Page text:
Oscar Berninghaus, Solitude
Oscar Berninghaus, Solitude, ca. 1910, oil on canvas
Oscar Berninghaus (1874-1952)
Solitude, ca. 1910, oil on canvas
Collection of the St. Louis Mercantile Library at the University of Missouri - St. Louis

St. Louis native Oscar Berninghaus began his art career learning the lithography trade at the age of sixteen. This training emphasized drawing skills that would serve the artist well throughout his career. Berninghaus also took classes at the Washington University School of Fine Arts, and in 1899, with a growing reputation in St. Louis as an illustrator, he received a commission from the Denver and Rio Grand Railroad to travel west on their trains and produce artwork that would attract tourist trade to the railroad and the west. Over the course of this trip, Berninghaus spent a week in Taos, where the artist became infatuated with the scenery, the people, and the unique quality of light that brought everything to life. He began spending summers in Taos and in 1913 he banded together with five other artists to form the Taos Society as a means of promoting their artwork through traveling exhibitions. The Society was a success, and Berninghaus’ reputation as a painter of western life was assured.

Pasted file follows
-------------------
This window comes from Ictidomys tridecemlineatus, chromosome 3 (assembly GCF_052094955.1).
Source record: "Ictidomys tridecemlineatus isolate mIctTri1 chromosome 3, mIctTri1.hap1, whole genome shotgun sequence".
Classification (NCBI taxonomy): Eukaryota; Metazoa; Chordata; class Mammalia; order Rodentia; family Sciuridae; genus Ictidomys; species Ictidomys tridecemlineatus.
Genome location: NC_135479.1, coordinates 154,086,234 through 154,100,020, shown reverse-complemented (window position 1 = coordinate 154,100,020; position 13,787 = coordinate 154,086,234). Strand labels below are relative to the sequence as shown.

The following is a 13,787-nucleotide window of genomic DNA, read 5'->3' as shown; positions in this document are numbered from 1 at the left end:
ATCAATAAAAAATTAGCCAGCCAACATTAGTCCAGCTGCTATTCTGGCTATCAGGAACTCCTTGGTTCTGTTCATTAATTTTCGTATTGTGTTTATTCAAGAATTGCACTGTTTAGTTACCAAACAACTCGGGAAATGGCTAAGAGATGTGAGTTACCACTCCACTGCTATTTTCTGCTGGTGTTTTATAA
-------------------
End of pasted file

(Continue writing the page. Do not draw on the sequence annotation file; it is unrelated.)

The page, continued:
Throughout his career Berninghaus depicted America's native peoples with a respectful honesty and a frank admiration. He appears to have realized the historical importance of recording these lives accurately to preserve them for the education of future generations. Even so, considering the late date of this painting, it is clear that Berninghaus occasionally looked back at the lives of Native Americans through a lense tinted with romanticism and nostalgia. The calm, quiet composition, and the peacefully floating canoe speak more to the better times past than to the conditions for Native Americans in 1910.

Expand Your Horizons Click here to learn more about the Taos School.